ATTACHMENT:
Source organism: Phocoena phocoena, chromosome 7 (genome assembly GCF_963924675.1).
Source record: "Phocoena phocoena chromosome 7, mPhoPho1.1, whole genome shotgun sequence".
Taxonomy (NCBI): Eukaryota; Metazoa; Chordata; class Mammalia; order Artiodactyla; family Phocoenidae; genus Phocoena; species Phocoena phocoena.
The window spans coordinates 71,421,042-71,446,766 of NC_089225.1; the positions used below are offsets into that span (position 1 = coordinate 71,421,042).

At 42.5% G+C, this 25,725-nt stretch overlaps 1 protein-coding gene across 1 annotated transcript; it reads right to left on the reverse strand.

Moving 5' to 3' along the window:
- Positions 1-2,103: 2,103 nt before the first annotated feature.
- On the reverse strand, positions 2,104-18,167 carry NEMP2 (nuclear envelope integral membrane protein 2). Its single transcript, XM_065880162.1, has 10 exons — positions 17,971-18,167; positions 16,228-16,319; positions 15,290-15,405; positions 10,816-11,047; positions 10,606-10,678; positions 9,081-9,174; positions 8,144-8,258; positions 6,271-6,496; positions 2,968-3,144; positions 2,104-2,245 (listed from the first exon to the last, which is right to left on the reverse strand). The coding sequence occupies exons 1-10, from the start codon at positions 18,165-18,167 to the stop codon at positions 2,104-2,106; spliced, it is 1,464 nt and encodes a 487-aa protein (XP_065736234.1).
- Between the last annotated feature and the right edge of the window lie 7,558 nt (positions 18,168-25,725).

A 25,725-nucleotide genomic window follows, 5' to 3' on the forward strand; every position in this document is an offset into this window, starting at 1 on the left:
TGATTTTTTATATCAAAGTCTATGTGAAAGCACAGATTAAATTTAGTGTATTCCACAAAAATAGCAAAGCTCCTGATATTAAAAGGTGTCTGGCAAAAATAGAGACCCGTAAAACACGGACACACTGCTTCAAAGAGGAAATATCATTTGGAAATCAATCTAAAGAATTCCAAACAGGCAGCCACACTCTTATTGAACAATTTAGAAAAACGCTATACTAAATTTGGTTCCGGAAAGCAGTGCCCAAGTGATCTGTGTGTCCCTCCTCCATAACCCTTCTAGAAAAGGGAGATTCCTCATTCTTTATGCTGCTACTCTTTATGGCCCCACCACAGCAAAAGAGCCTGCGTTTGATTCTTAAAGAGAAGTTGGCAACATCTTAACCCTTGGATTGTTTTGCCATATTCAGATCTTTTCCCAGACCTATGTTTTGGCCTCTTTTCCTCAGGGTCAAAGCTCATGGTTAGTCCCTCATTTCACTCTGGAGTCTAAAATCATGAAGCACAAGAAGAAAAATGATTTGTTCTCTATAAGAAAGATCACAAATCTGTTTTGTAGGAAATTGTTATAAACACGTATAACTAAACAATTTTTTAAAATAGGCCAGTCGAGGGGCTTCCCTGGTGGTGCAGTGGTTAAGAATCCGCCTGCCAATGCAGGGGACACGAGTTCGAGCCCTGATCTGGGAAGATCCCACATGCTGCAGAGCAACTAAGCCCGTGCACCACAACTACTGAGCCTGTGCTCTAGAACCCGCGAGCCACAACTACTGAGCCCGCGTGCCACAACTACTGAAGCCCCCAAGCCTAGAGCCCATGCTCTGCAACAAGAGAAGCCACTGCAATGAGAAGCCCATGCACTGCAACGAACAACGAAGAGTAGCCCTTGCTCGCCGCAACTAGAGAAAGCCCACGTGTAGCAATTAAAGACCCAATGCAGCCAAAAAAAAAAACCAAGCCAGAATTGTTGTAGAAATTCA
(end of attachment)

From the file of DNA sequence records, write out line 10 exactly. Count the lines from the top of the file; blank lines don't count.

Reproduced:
A 25,725-nucleotide genomic window follows, 5' to 3' on the forward strand; every position in this document is an offset into this window, starting at 1 on the left: